From the Liga MX perspective, Gignac may not be as famous as Queretaro's Ronaldinho and may not even be as marketable as most Designated Players that MLS signs, but he's in much better form and condition to make an impact right now and over the next couple of years. If you are looking for a MLS comparison, it is 28-year-old Sebastian Giovinco signing for Toronto FC from Juventus. Tigres will be hoping for similar results on the field.
The deal has put the Liga MX's spending power and its potential on the map outside of North America. The wage for the average player in Liga MX is around $400,000 USD per year, with Gignac now topping the list of earners. Mexico isn't known as a league that can or is willing to go out and sign big stars to attract attention, perhaps because money created in the domestic market and in the United States doesn't necessitate it, but a steady stream of very good players have joined on the quiet over the few couple of years.
Argentine goalkeepers Agustin Marchesin (Santos Laguna) and Nahuel Guzman (Tigres) are full internationals, Colombians Dorlan Pabon (Monterrey) and Darwin Quintero (Club America) are no slouches and the likes of Dario Benedetto (Club America) and Djaniny Tavares (Santos Laguna) could easily end up in Europe in the near future.
And then there is the league's ability to retain homegrown players, with only a handful of Mexicans playing in Europe, which obviously causes a separate debate over whether the national team suffers as a result. For example, in the current Copa America, there are more players from Liga MX than any other league, with the Premier League second and Serie A in third.
The most obvious example came just last week when Mexico starlet Damm -- who has a European Union passport -- signed for Tigres and not Roma, reportedly simply because the offer from the Liga MX outfit was more lucrative. Then there are players like Oribe Peralta, Paul Aguilar, Jorge Torres Nilo and many more who would surely be in Europe if they were from most other South American countries where domestic league salaries rank much lower than Liga MX.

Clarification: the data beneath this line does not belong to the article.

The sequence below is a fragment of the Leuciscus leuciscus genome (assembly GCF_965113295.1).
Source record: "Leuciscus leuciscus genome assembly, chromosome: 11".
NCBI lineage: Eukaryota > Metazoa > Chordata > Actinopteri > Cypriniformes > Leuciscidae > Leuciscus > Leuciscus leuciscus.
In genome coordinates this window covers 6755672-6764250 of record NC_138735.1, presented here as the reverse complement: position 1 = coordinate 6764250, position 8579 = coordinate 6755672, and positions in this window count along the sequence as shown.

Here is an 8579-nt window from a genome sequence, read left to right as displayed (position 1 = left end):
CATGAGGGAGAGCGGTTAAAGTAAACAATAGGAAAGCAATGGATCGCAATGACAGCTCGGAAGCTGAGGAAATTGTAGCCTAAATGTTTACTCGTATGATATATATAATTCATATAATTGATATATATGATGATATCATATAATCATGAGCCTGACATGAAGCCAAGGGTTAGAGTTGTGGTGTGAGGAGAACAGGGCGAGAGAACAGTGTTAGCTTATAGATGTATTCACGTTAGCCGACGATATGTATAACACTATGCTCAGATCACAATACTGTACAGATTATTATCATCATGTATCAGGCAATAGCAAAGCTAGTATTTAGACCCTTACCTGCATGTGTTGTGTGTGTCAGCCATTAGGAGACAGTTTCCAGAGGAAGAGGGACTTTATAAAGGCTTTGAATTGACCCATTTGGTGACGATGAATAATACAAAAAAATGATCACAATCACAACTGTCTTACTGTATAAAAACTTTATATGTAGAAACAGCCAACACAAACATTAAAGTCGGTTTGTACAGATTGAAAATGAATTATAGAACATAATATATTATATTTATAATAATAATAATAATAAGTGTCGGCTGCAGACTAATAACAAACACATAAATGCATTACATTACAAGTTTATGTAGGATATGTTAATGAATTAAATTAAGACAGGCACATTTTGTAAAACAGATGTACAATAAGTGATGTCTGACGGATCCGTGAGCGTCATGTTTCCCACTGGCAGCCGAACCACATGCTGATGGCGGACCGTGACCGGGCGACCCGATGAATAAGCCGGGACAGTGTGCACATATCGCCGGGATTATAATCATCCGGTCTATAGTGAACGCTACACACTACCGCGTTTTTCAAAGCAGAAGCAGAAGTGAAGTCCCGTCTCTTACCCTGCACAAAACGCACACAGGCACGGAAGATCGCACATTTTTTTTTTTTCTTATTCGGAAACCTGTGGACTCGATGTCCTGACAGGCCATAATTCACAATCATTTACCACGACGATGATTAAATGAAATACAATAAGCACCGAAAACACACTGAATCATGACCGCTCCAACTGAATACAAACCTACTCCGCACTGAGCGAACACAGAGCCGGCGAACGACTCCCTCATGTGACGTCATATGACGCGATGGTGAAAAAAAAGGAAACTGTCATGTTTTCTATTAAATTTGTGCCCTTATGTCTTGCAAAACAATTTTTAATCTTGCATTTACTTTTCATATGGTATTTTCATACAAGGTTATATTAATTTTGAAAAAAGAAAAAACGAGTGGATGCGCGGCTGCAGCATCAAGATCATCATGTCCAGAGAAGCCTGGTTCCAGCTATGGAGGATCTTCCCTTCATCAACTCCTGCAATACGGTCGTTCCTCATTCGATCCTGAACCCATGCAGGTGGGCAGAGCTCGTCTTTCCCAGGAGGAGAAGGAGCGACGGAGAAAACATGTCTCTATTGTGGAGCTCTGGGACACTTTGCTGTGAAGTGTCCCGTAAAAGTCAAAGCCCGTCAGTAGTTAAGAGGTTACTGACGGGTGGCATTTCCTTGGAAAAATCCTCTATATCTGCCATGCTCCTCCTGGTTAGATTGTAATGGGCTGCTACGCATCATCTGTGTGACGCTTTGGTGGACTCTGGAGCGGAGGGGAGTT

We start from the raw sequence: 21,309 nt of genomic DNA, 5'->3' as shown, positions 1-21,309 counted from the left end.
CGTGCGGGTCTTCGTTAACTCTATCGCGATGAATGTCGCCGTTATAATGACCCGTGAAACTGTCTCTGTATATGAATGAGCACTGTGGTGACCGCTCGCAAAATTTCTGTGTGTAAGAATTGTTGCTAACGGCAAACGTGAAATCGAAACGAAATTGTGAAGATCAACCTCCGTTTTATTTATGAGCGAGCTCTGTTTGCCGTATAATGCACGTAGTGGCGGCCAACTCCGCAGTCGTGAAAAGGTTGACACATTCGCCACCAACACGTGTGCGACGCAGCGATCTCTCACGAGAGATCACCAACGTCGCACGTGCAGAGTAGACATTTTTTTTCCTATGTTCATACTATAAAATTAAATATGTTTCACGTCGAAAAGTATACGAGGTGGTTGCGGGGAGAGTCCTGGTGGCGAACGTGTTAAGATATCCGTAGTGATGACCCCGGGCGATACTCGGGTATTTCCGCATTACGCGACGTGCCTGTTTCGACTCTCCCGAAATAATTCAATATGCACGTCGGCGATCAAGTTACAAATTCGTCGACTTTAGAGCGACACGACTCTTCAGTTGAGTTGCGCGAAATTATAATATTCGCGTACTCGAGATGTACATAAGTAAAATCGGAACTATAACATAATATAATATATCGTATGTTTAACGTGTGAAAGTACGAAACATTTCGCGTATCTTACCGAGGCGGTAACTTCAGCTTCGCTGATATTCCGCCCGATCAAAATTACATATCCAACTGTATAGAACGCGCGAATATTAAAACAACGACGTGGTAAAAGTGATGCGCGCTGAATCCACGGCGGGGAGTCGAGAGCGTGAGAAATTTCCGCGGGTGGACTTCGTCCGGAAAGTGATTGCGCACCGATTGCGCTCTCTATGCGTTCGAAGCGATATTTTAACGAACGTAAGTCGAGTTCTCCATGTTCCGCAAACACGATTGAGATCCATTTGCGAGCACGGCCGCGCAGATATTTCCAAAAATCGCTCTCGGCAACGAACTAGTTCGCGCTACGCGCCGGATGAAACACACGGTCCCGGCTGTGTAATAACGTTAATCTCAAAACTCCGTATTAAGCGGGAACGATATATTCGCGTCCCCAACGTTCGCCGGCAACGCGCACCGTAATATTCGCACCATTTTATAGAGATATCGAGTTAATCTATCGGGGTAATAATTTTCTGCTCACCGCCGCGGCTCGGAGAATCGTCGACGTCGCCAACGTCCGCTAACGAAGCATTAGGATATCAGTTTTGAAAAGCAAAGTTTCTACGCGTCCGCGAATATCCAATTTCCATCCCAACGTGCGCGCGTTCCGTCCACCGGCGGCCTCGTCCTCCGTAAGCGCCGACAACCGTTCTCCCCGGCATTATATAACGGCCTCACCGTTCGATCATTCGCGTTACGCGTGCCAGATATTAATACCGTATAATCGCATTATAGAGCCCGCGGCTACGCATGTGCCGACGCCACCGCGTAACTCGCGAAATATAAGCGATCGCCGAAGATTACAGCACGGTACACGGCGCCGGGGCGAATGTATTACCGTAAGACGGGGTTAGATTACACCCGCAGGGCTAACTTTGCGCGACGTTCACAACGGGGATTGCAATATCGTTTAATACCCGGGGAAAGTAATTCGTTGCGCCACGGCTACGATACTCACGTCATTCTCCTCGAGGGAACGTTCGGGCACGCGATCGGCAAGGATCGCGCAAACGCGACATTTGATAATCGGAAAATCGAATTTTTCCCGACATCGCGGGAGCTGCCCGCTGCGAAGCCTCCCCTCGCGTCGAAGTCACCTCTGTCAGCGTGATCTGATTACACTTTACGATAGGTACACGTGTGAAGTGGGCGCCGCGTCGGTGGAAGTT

This Gignac deal is almost new territory for Liga MX. There will be a lot of focus on how the Frenchman does and how he adapts to life in Mexico, although he should be aided by the fact he does speak decent Spanish. He had problems at Marseille with former coach Didier Deschamps and his relationship with the hot-headed Tigres coach Ferretti promises to be fascinating.
Also of interest will be the reaction of other clubs. Tigres' neighbor and rival Monterrey won't enjoy them stealing the limelight just ahead of the opening of its fantastic new stadium, while it is worth remembering that there are some huge financial players in Liga MX who could also pull off similar deals should the desire arise. Take Pachuca and Leon, which are part-owned by the world's third-richest person Carlos Slim, or Club America and owning company Televisa, or Atlas and TV Azteca.
If Gignac takes off in a big way, he may not be the last European in his prime to make a shock move from the top echelons of the game in the Old Continent to Mexico in coming years.
Tom Marshall covers Liga MX and the Mexican national team for ESPN FC. Twitter: @MexicoWorldCup.